Professor Monica McWilliams highlights PSRP research on Desert Island Discs

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  • 13
    Jun
  • Author : politicalsettlements Category : achievement-and-recognition, global-justice-academy, transitional-justice-institute

Professor Monica McWilliams appeared on BBC Radio 4’s Desert Island Discs this week, speaking about her extraordinary life and work as a politician, social scientist, and peace campaigner in Northern Ireland – including her research as part of the PSRP.

Prof McWilliams co-founded the Women’s Coalition and served as an MLA in the Northern Ireland Assembly from 1998-2003, and was a key player in the Good Friday Agreement of 1998. In 2005 she was appointed Chief Commissioner of the Northern Ireland Human Rights Commission, where she served for six years. She is currently an emeritus professor at the University of Ulster’s Transitional Justice Institute, which studies how societies deal with the transition from conflict or oppression, human rights, international law, peace and conflict. The Transitional Justice Institute was a consortium partner in phase one of the Political Settlements Research Programme.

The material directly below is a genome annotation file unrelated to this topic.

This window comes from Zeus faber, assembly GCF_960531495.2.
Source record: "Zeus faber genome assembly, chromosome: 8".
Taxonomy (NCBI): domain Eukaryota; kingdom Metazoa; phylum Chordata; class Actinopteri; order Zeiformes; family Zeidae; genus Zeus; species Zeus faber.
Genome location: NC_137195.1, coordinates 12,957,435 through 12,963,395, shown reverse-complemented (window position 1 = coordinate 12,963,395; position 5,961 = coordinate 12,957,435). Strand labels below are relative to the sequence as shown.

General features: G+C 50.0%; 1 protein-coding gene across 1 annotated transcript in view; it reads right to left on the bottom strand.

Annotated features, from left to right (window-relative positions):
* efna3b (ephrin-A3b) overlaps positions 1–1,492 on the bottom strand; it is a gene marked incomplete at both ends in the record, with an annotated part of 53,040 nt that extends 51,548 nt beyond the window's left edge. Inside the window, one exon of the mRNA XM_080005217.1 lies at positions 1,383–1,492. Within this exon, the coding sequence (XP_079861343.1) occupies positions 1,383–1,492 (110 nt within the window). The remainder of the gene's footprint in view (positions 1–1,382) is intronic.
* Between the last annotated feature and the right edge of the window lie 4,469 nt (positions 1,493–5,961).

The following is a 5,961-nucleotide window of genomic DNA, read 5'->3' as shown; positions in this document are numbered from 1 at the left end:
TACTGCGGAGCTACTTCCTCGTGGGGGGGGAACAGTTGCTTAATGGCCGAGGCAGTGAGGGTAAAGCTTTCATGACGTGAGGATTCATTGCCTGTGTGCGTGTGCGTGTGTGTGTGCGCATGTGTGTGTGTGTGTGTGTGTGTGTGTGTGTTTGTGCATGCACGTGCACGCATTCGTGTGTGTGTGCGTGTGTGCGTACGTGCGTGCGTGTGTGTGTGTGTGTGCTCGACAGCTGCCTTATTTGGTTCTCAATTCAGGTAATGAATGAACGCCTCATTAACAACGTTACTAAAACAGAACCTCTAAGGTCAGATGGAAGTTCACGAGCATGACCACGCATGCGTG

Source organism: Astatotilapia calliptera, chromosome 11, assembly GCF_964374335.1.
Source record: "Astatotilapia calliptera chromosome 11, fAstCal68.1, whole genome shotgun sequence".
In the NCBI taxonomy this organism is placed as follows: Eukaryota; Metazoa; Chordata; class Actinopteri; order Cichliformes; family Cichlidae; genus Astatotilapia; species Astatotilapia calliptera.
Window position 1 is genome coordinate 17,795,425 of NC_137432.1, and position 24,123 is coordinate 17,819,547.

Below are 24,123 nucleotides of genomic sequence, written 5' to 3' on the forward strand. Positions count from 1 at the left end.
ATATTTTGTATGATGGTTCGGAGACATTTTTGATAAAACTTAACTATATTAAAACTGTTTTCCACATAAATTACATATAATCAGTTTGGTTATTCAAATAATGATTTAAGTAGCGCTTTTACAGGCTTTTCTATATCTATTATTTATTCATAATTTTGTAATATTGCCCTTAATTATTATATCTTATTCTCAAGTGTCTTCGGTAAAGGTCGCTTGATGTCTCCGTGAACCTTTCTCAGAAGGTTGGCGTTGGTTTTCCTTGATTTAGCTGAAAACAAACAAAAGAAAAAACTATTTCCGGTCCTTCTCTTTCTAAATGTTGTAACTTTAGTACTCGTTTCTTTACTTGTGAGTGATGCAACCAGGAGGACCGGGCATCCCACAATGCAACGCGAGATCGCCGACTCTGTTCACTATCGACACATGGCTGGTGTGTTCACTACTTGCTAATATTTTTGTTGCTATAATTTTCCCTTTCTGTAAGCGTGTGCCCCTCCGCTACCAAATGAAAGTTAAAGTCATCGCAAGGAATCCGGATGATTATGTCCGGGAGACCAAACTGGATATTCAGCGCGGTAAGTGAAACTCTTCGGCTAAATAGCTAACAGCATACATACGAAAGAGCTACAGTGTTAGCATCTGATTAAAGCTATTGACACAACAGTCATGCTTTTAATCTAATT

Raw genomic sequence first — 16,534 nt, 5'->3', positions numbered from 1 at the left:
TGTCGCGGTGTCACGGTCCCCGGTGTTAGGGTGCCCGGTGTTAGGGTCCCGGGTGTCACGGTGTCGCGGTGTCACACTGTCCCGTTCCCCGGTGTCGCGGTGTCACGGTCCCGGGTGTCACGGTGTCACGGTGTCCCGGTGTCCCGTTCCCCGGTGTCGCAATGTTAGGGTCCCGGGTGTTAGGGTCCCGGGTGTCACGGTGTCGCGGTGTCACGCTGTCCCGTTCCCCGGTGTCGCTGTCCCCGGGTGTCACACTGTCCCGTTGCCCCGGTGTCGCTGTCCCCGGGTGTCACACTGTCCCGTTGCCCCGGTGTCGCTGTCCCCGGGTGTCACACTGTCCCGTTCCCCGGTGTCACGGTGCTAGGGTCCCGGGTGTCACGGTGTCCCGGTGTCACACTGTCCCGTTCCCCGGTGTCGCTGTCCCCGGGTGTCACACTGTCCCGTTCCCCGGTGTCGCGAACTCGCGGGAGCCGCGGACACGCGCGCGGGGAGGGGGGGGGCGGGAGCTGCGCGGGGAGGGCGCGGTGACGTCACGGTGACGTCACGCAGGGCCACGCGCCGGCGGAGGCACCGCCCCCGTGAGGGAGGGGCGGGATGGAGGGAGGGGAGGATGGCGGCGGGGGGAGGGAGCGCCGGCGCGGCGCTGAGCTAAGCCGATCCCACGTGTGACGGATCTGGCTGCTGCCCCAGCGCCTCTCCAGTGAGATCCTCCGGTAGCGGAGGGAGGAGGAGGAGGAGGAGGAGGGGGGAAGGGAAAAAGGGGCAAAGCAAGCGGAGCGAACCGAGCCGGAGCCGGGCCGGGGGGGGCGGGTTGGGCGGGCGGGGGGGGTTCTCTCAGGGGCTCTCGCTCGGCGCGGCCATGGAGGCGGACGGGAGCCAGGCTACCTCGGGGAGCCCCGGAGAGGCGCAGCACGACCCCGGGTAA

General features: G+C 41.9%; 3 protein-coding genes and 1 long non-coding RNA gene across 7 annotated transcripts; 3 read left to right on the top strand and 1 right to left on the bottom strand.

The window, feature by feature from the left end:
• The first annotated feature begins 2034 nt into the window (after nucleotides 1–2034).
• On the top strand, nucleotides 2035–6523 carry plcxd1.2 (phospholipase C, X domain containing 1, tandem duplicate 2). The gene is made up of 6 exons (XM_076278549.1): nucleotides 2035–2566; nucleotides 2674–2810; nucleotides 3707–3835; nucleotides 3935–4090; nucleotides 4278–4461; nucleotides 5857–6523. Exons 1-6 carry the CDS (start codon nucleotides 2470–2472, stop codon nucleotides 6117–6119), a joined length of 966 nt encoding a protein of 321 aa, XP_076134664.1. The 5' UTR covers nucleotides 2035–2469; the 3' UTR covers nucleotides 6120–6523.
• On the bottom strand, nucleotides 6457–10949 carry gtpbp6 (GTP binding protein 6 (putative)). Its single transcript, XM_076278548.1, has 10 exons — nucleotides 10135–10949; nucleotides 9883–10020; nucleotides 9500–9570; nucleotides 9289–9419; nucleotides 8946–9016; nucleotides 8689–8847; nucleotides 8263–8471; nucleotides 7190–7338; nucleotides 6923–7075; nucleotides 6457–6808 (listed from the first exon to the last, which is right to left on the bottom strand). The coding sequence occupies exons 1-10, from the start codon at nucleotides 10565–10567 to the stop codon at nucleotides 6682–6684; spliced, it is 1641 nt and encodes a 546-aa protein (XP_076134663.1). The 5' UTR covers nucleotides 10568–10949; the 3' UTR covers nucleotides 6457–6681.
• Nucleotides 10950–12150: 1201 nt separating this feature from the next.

On the podcast, Prof McWilliams speaks about her research into the connections between paramilitary violence and abuse in intimate relationships, and refers to the 2018 PSRP research report, Intimate Partner Violence in Conflict and Post-Conflict Societies: Insights and Lessons from Northern Ireland, which she wrote with Jessica Doyle of the Transitional Justice Institute. The study examines how experiences of and responses to domestic violence were impacted by the Northern Ireland conflict and the changes that have taken place since the Good Friday Agreement.

The study was funded by the Department of International Development (UK) as part of the Political Settlements Research Programme, based at the University of Edinburgh and led by the Global Justice Academy. It is the first study of its kind comparing findings on domestic violence during conflict to what happens afterwards.

The full report is available to download free of charge from the PSRP publications database.